Called Out Of Darkness: A Spiritual Confession
by Anne Rice


Alfred A. Knopf, 2008. ISBN 978-0-307-26827-3.
Reviewed by Donna Van Straten Remmert
Posted on 01/02/2008

Nonfiction: Memoir; Nonfiction: Faith/Spirituality/Inspiration

How can a Berkley-educated intellectual who has achieved fame by writing blood and gore novels about vampires return to Catholicism after 38 years of being a proclaimed atheist? I had to find out!

Anne Rice's childhood experience of the Catholic religion was similar to mine: religion was present in all aspects of our lives and it felt good. When she wrote about her response to the rich symbolism of her religion as a child attending Mass at the magnificent cathedrals of New Orleans in the 1940s, I remembered how I felt when attending my little church in Wisconsin, also a beautiful place, full of statues and stained-glass windows and symbolic art that told magnificent stories.

When Rice wrote about how she then, as an adult, abandoned the church and God to become a proclaimed atheist, I connected to the empty feelings she described so creatively. As an adult, I have also abandoned the church, but not as an atheist.

I couldn't connect with Rice's claim that her vampire books were an important part of her search for her lost god. However, I was in awe of her complex mind as she wrote about this relationship and her atheism. "When people refer to me as a 'prodigal daughter' because I have given up writing 'about vampires and witches,' I am confused," she writes. "I feel no guilt whatsoever for anything I ever wrote. The sincerity of my writings removes them completely from what I hold to be sin. I also feel no real contrition for my years as an atheist, because my departure from the church was not only painful, but also completely sincere."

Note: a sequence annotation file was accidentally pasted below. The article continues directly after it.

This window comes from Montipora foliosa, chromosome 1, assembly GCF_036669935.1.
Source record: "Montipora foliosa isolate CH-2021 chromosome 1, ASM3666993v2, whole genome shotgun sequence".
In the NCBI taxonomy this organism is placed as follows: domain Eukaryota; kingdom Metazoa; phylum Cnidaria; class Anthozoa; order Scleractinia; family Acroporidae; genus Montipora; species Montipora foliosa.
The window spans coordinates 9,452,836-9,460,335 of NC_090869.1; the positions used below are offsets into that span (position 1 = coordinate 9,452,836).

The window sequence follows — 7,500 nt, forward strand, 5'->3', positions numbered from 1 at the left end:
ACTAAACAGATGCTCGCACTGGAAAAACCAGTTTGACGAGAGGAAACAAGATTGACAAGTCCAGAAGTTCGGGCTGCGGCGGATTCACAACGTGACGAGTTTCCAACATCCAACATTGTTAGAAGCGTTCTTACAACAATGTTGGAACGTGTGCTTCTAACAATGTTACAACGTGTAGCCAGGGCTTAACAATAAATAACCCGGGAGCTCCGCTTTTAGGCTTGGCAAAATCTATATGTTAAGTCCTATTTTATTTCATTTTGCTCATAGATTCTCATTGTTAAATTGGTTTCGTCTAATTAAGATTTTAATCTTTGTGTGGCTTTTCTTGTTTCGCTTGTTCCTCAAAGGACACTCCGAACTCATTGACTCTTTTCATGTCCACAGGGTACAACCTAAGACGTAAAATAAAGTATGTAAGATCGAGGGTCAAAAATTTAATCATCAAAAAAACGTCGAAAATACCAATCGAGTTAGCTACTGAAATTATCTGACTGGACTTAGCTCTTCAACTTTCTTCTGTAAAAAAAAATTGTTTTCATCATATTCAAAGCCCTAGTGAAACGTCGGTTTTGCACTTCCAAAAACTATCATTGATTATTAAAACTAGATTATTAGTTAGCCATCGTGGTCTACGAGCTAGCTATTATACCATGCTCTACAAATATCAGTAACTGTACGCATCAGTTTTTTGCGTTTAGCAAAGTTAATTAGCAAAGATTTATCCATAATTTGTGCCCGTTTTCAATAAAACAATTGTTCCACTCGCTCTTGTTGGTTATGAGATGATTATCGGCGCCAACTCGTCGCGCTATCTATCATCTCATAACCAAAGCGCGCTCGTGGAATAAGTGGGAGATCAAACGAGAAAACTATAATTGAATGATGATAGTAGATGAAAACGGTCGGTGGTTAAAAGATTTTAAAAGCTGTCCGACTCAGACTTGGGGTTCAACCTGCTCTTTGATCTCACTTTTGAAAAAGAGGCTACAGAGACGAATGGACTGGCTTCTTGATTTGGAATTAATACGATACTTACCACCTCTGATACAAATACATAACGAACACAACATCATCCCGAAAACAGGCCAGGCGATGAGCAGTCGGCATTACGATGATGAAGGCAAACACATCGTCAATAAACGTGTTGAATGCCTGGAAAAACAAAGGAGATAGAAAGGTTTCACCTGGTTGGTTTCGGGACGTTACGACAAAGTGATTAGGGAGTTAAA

Rice begins her memoir by saying that it is about faith and that the heart is absolutely essential to faith. Her elaboration of this theme was important, as she confesses that her greatest challenge of all has been to love: "All that gossip, all that criticism, all that spitefulness, all that meanness, all the verbal sparring, all that anger—all that failure to love."

I was deeply curious to see how Rice reasons her way through the modern-day controversies within the Catholic Church. She writes: "I hadn't thought it radical, for instance, for a deeply orthodox Catholic to hope for the eventual ordination of women. Or for a Catholic to believe that our gay Christian brothers and sisters would soon be accepted into the fold."

Rice has recently published two books about Jesus: Christ the Lord: Out of Egypt and The Road to Cana. I will read these books and feel enormous gratitude to Anne Rice for having written them, as well as her intimate memoir about her search for God.


Anne Rice is the author of twenty-eight books. She lives in Rancho Mirage, California. Visit her website.

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